Ground Cover North : Ground Cover 064 September-October 2006 - North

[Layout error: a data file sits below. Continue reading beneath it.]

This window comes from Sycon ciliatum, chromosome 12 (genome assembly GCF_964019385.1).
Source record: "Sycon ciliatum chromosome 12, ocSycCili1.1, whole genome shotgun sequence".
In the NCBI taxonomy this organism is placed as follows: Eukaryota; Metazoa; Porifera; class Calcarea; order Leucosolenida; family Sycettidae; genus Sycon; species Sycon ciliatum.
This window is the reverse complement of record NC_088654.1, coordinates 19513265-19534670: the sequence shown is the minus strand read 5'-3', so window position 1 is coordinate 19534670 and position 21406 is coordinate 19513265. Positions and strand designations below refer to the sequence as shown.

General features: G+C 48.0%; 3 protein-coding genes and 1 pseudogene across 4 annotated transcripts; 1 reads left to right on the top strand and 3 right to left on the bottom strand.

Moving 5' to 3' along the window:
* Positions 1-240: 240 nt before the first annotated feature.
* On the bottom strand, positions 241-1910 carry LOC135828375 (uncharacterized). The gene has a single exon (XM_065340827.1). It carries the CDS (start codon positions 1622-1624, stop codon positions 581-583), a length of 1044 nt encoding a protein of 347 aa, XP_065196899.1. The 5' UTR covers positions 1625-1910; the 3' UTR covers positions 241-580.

French connection for GM salt-tolerance Researchers have opened an international front in the quest to develop salt- tolerant cereal varieties BY GIO BRAIDOTTI n Australian researchers are opening a new front in their ambition to genetically engineer salt-tolerance into cereals by recruiting the French Agricultural Research Centre for International Development (CIRAD) in their fight against soil salinity. CIRAD is a public-sector research organisation with a budget of 200 million euros (A$336 million) and a staff of almost 2000. Its primary mandate is to research agriculture, forestry and agrifoods to contribute to rural development in tropical and subtropical countries. The alliance was established by the GRDC-funded Australian Centre for Plant Functional Genomics (ACPFG) and is supported by a grant from the Australian Government’s International Science Linkage program. The ACPFG sought the partnership because the two centres have complementary skills that together can potentially fast- track efforts to construct a salinity tolerance mechanism for salt-sensitive plants – in particular, grain crops. The development phase of the project, which is expected to take two years, is using rice because this plant’s genome is easier to work with. However, should a viable gene modification (GM) strategy emerge, then Dr Alex Johnson of the ACPFG is confident that the genetic similarities between cereal genomes should allow wheat and barley to be modified comparatively quickly – in as little as six to 12 months. He adds that the project may also help point the way for conventional breeding efforts to produce non-GM varieties of salt-tolerant cereals. Of particular interest to the Australian researchers is CIRAD’s library of rice ‘enhancer-trap’ lines that help to identify DNA sequences – called enhancer elements – which restrict gene expression to specific parts of a plant or to a stage of development. Dr Johnson explains: “Traditionally the way transgenic (genetically modified) plants were made involved taking a gene of interest and expressing it throughout the entire plant. “However, researchers found that the transgenic strategy, particularly for improving salinity tolerance, was not always effective. What we want to move towards is expressing genes in particular cell types of the plant, especially those of the roots.” Dr Johnson and colleague Dr Mark Tester were involved with the creation of CIRAD’s enhancer-trap lines library prior to joining ACPFG. Under the collaborative project, French researchers are providing the enhancer-trap lines and the Australian team is supplying 10 newly-discovered genes, from both plants and bacteria, that encode proteins capable of transporting salt out of living tissue. The Australians want to introduce the genes into cereals but restrict gene expression to the relevant parts of a plant using the rice library. The new gene set is on its way to Montpellier, France, where throughout 2007, CIRAD plans to generate more than 1000 GM rice plants in their greenhouse facilities. Seed will return to Australia for evaluation in 2008. The test for increased salt tolerance will be decreased levels of salt in the plant shoot, which will show that the roots have successfully lowered any salinity incursion. “Overall, the partnership should strengthen international collaborations and improve the ACPFG’s ability to access international funds from agencies like HarvestPlus and the Generation Challenge Program,” Dr Johnson says. “Nationally, the project could help raise the profile of rice research and demonstrate why it is such an important model system for improving all cereals.” GRDC Research Code ACP00001 More information: Dr Alex Johnson, 08 8303 7162, firstname.lastname@example.org SEPTEMBER -- OCTOBER 2006 GROUND COVER 15 Salinity www.dunstanfarmers.com.au AWARD WINNING COMPANY Grain Growers and Contractors Field and Chaser Bins Manufactures of the well known Dunstan Farmers Mobile Field and Chaser Bins • Australia-wide delivery • Quality • Reliability • Maintain value • Back-up service • Investment in the future • Many optional extras available • Sizes to suit small to larger operators Proudly AUSTRALIAN 9432 Murray Valley Hwy, Kerang VIC 3579 Ph: (03) 5452 1488 AH: Arthur Turner on: 0429 608 778 Salt tolerance researchers Dr Olivier Cotsaftis (left) and Dr Alex Johnson stand in front of some rice 'enhancer- trap' lines: should a viable GM strategy emerge, wheat and barley will follow. 'What we want to move towards is expressing genes in particular cell types of the plant, especially those of the roots'
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